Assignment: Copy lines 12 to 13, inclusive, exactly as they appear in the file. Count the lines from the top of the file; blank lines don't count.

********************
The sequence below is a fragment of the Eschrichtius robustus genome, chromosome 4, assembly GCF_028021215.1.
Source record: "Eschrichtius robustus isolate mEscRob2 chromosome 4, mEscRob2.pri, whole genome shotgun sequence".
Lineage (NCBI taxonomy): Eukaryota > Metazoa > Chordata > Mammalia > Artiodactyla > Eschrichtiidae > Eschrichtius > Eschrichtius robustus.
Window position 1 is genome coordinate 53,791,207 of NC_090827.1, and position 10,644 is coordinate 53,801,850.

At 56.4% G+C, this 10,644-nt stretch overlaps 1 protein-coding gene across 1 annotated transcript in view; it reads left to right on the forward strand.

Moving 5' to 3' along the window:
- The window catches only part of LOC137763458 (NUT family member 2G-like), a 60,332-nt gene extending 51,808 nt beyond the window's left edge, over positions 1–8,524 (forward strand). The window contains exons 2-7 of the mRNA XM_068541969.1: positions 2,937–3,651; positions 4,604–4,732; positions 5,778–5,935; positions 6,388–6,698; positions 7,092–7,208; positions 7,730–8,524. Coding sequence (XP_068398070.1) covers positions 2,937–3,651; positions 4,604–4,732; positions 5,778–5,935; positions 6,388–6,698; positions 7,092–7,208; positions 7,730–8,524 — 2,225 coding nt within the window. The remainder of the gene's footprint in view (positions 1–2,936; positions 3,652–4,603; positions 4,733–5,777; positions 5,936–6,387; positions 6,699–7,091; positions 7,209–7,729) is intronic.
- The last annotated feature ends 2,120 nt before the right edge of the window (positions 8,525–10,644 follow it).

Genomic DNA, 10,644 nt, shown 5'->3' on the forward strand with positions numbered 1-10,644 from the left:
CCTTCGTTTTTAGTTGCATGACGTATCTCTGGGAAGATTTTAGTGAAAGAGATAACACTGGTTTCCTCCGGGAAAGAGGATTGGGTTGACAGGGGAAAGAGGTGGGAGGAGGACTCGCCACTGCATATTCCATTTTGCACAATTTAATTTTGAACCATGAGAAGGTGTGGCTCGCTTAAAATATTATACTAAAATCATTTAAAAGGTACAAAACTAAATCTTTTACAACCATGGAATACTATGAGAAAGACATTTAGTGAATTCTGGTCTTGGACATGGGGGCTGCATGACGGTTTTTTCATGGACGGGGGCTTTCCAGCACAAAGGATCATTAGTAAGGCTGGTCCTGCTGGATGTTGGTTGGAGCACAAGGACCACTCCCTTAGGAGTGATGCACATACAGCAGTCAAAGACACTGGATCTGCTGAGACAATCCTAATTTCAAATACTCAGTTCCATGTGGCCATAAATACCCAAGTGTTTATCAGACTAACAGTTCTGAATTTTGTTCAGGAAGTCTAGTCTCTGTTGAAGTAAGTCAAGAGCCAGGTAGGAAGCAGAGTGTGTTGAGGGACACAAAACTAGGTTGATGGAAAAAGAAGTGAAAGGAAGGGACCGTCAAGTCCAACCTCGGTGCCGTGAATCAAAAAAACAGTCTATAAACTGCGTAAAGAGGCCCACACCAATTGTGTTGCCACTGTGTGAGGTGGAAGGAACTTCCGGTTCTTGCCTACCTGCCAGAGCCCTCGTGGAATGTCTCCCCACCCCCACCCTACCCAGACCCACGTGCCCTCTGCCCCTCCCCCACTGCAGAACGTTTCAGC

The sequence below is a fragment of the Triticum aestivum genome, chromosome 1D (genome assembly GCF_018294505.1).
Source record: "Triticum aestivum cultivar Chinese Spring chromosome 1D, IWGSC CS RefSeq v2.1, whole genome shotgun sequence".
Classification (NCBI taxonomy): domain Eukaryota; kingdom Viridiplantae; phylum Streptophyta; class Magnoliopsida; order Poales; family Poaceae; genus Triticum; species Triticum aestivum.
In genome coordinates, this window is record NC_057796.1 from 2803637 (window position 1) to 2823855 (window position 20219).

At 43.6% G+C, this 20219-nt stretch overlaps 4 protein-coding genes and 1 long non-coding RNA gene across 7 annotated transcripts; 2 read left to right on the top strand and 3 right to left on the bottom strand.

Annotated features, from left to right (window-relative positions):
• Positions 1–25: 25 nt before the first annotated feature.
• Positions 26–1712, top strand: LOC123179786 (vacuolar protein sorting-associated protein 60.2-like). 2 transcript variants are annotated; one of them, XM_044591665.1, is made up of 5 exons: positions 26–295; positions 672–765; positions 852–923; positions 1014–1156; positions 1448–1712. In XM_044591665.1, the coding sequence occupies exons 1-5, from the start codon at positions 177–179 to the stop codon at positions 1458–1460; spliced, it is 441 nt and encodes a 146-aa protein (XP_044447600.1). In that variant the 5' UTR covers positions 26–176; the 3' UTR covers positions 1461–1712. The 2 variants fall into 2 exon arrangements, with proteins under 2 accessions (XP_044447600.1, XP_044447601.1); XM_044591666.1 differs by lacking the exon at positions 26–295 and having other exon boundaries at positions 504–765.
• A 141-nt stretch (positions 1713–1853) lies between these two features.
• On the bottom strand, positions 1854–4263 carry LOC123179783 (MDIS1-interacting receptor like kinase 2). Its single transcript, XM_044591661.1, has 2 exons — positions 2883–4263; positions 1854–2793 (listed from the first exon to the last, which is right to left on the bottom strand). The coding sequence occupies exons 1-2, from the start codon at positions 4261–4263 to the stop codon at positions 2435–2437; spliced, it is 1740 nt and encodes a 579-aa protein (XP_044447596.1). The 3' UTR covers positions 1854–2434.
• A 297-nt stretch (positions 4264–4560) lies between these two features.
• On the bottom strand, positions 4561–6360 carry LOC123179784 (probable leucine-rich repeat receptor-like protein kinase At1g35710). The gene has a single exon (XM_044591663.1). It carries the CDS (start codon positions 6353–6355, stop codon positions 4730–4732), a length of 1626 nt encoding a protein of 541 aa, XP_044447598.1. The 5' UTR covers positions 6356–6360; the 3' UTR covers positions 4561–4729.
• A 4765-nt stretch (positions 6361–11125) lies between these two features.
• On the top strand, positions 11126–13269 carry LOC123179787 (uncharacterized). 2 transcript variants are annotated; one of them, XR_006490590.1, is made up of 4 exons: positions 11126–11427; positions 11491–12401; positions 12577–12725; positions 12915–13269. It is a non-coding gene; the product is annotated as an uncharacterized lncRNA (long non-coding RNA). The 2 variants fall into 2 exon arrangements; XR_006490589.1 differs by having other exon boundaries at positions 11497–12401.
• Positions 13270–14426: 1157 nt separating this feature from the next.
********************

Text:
Source record: "Triticum aestivum cultivar Chinese Spring chromosome 1D, IWGSC CS RefSeq v2.1, whole genome shotgun sequence".
Classification (NCBI taxonomy): domain Eukaryota; kingdom Viridiplantae; phylum Streptophyta; class Magnoliopsida; order Poales; family Poaceae; genus Triticum; species Triticum aestivum.